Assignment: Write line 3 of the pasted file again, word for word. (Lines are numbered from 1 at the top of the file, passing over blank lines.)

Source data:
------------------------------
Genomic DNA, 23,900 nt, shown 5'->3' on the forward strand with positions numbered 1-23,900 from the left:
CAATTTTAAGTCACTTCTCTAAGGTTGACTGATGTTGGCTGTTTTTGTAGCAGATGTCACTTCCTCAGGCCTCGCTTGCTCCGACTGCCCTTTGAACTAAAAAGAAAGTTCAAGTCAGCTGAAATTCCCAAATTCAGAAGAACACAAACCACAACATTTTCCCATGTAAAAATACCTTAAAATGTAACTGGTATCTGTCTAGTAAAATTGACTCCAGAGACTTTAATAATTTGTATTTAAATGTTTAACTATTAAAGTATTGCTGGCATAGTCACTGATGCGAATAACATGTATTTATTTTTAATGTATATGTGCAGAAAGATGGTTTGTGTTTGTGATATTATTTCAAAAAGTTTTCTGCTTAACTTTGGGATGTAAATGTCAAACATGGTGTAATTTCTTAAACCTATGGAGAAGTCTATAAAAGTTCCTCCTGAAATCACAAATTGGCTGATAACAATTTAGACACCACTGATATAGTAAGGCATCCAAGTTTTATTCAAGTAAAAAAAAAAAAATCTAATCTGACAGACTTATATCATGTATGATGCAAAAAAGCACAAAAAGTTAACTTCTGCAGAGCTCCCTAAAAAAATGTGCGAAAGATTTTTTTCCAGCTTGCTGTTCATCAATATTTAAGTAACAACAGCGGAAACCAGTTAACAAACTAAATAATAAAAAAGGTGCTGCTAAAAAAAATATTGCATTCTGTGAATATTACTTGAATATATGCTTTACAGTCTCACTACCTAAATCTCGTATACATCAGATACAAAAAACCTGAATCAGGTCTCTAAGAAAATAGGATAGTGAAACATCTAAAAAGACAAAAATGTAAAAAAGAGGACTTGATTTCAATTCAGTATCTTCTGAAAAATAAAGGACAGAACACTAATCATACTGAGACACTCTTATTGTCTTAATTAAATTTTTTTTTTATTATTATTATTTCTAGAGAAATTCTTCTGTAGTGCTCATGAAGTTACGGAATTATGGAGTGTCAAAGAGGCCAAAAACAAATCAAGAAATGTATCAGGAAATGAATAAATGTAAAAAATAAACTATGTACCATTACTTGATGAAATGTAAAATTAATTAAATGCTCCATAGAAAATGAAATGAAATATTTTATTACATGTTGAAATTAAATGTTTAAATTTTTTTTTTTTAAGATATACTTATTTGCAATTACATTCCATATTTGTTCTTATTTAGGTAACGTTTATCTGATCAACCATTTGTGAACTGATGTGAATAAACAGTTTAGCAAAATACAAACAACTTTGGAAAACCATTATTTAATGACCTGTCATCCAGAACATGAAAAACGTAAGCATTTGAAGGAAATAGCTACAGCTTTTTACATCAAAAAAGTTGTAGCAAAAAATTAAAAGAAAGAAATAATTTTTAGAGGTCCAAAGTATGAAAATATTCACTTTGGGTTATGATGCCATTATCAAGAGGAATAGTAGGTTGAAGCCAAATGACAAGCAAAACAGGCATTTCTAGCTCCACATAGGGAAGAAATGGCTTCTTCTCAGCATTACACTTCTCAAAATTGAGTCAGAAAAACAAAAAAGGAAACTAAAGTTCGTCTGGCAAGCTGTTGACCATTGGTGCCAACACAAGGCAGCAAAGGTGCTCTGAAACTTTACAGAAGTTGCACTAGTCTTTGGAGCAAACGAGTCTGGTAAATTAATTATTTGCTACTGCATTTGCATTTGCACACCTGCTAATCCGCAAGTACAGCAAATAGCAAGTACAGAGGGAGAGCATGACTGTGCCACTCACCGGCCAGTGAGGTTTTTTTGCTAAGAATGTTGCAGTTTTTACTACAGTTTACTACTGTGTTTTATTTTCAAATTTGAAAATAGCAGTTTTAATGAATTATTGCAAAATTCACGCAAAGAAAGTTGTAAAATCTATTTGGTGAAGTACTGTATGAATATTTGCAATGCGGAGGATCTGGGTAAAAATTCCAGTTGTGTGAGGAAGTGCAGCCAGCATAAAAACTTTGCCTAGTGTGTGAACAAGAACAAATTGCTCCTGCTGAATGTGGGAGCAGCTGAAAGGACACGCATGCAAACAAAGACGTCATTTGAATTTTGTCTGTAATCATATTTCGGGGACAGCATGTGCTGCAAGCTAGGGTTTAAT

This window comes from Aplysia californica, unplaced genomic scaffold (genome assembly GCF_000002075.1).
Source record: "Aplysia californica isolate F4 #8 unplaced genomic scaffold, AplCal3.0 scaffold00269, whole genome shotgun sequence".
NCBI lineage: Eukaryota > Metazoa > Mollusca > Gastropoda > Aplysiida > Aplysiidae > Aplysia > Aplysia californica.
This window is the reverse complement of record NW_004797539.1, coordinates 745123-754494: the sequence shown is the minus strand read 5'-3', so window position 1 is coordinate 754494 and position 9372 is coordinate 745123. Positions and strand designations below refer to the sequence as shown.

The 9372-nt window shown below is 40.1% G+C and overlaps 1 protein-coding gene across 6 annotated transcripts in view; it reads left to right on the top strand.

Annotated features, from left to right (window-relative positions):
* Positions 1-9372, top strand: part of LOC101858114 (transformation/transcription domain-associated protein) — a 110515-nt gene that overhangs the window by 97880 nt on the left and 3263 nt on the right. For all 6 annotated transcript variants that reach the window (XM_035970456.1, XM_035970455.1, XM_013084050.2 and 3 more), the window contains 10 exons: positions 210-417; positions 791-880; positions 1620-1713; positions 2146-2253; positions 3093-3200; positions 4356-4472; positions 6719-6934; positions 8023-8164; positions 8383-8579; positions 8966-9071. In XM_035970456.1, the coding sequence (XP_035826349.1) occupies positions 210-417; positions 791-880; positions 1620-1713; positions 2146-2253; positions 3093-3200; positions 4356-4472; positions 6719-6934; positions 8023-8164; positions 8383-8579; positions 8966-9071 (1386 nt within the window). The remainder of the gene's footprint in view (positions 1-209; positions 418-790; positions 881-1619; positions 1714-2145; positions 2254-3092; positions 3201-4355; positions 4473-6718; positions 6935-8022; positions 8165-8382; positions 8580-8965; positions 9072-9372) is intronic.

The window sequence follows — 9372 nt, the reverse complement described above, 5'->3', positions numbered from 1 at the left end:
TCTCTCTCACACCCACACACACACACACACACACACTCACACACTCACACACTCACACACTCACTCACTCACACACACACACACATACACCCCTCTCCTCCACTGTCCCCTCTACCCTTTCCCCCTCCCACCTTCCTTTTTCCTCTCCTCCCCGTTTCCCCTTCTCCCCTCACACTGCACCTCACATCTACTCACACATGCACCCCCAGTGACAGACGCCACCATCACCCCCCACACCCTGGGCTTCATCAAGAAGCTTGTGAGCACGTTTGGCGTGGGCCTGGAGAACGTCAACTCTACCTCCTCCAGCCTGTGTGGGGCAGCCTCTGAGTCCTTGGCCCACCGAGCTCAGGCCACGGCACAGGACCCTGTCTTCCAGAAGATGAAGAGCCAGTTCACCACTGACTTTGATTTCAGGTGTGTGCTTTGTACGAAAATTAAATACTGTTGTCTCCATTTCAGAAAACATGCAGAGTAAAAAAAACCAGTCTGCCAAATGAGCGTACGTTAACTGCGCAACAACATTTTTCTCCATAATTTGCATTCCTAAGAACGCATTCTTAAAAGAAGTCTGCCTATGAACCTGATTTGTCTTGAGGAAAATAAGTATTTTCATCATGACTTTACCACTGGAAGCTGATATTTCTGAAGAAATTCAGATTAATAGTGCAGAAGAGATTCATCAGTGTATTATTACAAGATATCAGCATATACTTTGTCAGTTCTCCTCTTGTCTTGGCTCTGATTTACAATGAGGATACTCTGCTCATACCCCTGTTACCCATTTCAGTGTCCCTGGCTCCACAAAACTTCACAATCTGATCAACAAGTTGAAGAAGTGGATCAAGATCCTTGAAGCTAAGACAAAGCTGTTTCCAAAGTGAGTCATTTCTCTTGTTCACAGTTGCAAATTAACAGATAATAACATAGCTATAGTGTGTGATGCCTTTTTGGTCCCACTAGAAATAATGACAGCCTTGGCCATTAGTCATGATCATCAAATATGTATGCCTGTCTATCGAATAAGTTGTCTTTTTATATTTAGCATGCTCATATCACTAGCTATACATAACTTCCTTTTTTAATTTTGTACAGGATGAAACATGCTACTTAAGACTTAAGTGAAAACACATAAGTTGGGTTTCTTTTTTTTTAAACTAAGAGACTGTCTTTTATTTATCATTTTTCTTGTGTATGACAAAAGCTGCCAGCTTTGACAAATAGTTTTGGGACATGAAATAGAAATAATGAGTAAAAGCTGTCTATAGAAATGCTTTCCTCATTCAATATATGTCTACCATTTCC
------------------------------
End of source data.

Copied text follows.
This window comes from Aplysia californica, unplaced genomic scaffold (genome assembly GCF_000002075.1).